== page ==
Bread

“We are here to awaken from the illusion of our separateness.”  Zen Buddhist teacher, Thich Nhat Hanh invites people to do an exercise, to begin to grasp with our minds the symphony of the larger whole. 

BreadTake an object—any object. He talked about a table, but I would like to reflect on a piece of bread. Find a piece of bread and hold it in your hand. Then, let yourself imagine what has conspired in order for this bread to be here in your hand. First of all, think of the wheat. In order for it to grow, it needed topsoil, with its fungal and bacterial components, its minerals and small worms. It needed the decomposition of the plants of many years, decades, and even centuries to create this fertile soil.

Think about the sun that shines on the earth, and the rain that falls, and the earth itself turning round in its orbit of seasons, and the moon that shapes the tides and the weather, all utterly necessary. Think about the wind, which helps the plants to self-pollinate, and the ancient peoples in the Middle East who began to cultivate the grain during the seventh pre-Christian millennium, and those who developed it and carried it to many continents through the intervening centuries. The wheat that is used in bread co-evolved with human beings, and does not thrive in the wild.

If your bread is made from organic wheat, it doesn’t use petroleum for fertilizer, but it took petroleum in the form of gasoline to harvest it and ship it to the bread makers. Non-organic wheat uses even more petroleum. Petroleum is created from the remains of ancient plants, so this bread is also dependent on them. Think about the metal in the trucks that drove the wheat and in the machines that mixed the bread, and the mines it came from and the factories where the machines were made.

Think about the yeast, and the process by which human peoples discovered and developed the properties of yeast to raise the dough of bread. The honey, and the bees that work tirelessly to make it, and the flowers and their nectar. Think about the water that enabled these ingredients to be blended together. Think about the fuel to heat the ovens.

Think about the farmer, and the miner, and the bread-maker and the factory worker; think about the food they needed to eat, and the clothing they needed to wear in order to do their part of the work that brought this bread to your hand. The trucker, the grocery stocker, the clerk. The houses they live in, their schools and their doctors and their dentists.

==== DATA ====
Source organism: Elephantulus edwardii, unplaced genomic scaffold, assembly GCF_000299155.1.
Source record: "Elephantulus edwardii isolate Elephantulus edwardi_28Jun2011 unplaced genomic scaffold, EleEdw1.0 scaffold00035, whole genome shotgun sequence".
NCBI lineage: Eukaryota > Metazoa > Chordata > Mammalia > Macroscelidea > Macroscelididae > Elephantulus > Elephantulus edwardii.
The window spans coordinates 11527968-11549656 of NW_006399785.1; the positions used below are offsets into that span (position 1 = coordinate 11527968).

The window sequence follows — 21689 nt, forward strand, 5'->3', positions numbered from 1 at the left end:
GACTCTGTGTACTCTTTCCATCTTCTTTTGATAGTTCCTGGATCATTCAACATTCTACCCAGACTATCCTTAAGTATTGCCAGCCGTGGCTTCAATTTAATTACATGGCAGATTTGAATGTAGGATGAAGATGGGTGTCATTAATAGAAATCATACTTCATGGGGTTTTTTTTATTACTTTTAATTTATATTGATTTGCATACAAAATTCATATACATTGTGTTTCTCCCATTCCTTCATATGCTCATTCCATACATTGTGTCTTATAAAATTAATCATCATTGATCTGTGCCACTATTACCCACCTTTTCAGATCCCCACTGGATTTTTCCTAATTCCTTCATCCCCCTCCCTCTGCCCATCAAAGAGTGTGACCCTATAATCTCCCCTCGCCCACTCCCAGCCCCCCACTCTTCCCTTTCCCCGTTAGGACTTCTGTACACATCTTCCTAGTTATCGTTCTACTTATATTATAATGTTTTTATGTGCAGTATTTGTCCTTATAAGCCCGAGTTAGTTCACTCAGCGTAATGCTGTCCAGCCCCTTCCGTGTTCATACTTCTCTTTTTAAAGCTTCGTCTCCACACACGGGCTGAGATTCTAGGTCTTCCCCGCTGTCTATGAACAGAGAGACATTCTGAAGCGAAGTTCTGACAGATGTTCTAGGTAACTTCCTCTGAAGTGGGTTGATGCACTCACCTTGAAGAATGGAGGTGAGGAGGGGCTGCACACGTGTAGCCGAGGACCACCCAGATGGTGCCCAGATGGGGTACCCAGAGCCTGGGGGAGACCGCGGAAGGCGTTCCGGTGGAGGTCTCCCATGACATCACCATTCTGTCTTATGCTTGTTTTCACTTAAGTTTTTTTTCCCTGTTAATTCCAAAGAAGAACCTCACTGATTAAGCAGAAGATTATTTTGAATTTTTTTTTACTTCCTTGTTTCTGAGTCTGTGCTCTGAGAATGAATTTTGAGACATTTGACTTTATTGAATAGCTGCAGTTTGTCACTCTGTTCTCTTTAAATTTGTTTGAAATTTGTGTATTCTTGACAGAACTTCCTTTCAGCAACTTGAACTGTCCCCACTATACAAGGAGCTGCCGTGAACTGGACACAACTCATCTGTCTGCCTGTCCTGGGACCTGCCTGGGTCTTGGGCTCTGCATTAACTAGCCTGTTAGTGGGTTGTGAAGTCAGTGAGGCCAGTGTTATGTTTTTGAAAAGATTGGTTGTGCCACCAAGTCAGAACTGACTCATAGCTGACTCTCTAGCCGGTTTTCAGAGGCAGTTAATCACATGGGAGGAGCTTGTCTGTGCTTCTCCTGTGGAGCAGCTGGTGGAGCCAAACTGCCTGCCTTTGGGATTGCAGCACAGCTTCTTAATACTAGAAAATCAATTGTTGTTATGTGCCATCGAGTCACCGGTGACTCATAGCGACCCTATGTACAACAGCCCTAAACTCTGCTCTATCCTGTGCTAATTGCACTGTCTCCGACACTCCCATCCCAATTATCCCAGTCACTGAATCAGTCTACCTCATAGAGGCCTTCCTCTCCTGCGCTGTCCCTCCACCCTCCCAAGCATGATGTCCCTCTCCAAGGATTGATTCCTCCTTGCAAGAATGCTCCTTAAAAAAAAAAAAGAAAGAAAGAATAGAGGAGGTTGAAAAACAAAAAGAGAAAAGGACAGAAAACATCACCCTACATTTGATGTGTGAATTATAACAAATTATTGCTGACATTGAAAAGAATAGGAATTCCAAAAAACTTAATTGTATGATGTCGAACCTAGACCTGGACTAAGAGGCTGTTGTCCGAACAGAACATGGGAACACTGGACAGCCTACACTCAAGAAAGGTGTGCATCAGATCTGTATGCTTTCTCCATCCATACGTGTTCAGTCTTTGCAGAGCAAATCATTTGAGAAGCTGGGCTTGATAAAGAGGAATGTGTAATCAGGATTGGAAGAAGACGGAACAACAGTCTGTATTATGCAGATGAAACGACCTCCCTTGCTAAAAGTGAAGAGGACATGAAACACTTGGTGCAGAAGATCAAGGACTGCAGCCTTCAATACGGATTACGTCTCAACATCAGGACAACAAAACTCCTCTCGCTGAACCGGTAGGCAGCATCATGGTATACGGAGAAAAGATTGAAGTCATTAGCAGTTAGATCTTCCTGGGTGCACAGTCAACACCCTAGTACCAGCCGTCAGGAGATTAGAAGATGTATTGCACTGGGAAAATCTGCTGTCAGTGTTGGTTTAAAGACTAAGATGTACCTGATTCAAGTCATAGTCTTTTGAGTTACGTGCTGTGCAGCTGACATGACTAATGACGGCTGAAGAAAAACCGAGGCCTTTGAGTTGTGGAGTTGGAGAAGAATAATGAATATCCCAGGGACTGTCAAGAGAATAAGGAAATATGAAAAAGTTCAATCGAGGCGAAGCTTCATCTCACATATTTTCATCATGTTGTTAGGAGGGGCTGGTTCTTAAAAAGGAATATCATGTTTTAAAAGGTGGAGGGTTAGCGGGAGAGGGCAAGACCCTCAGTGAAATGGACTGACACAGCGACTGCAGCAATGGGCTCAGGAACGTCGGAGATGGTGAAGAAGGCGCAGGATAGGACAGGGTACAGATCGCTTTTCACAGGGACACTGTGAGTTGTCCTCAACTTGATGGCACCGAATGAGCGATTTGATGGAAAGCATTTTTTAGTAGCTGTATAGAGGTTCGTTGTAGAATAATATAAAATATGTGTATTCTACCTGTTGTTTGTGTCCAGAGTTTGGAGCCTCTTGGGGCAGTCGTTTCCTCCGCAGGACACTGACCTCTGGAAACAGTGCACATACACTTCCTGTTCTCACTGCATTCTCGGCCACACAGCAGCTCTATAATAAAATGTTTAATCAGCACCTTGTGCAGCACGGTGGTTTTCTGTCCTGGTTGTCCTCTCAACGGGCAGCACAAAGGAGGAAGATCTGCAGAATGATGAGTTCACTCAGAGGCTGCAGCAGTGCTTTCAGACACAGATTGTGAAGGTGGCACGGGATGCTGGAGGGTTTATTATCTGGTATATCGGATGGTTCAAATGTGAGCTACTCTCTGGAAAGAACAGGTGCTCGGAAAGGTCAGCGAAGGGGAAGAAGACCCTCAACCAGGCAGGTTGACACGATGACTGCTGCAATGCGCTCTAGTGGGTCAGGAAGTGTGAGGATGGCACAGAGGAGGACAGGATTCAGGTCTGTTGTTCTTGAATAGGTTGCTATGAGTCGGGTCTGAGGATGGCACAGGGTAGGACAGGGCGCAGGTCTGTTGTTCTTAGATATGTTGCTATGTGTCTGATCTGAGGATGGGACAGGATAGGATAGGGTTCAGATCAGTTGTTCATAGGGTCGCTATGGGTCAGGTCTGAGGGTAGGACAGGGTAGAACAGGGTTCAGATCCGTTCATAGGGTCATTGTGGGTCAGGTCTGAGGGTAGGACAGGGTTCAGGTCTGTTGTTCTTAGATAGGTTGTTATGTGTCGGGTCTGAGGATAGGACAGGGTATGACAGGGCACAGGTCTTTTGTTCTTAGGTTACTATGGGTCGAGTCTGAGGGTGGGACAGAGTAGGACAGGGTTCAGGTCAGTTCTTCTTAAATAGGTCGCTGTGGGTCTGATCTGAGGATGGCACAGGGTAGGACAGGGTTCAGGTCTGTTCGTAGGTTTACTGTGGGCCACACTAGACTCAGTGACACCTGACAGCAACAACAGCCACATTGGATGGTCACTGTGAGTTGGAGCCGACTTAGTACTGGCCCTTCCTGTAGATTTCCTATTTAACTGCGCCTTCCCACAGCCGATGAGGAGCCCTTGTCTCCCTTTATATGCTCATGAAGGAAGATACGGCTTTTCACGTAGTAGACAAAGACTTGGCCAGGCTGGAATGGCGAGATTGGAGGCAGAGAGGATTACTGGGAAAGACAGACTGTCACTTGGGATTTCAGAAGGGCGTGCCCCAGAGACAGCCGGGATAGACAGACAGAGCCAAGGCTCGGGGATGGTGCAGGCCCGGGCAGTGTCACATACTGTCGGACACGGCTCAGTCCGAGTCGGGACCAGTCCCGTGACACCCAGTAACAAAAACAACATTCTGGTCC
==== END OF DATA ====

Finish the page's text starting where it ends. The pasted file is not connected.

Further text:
Think about their parents, and their grandparents and their great grandparents, and what kept them alive, to bring forth their children, that these people who work might be here today. If you are holding organic whole wheat bread, think about the growing environmental consciousness, that created a market for organic whole wheat bread, after many farmers, bakers and corporations had abandoned the old methods for the soft white appeal of Wonderbread.

I could keep talking all day if I followed all the threads of connection just linked to this one piece of bread. Paraphrasing what Thich Nhat Hahn would say:

If you grasp the bread’s reality then you see that in the bread itself are present all those things which we normally think of as the non-bread world. If you took away any of those non-bread elements and returned them to their sources…[the honey to the bees, the metal to the mines, or the farmers to their parents], the bread would no longer exist. A person who looks at the bread and can see the universe, is a person who can see the way.

 As long as we think of God as “up there” somewhere, like a father or a king or some other kind of person, we imagine that we are separate from God, we imagine that we can think or not think about, believe or not believe in, pray or not pray to that God. But in a spirituality of connection, the gaze shifts to understand that there are no truly separate things, that there is no separate self or separate God—that our “own life and the life of the universe are one.”

Quotes from Thich Nhat Hanh, The Miracle of Mindfulness, Translated by Mobi Ho, (Boston: Beacon Press, 1975) p. 47-48.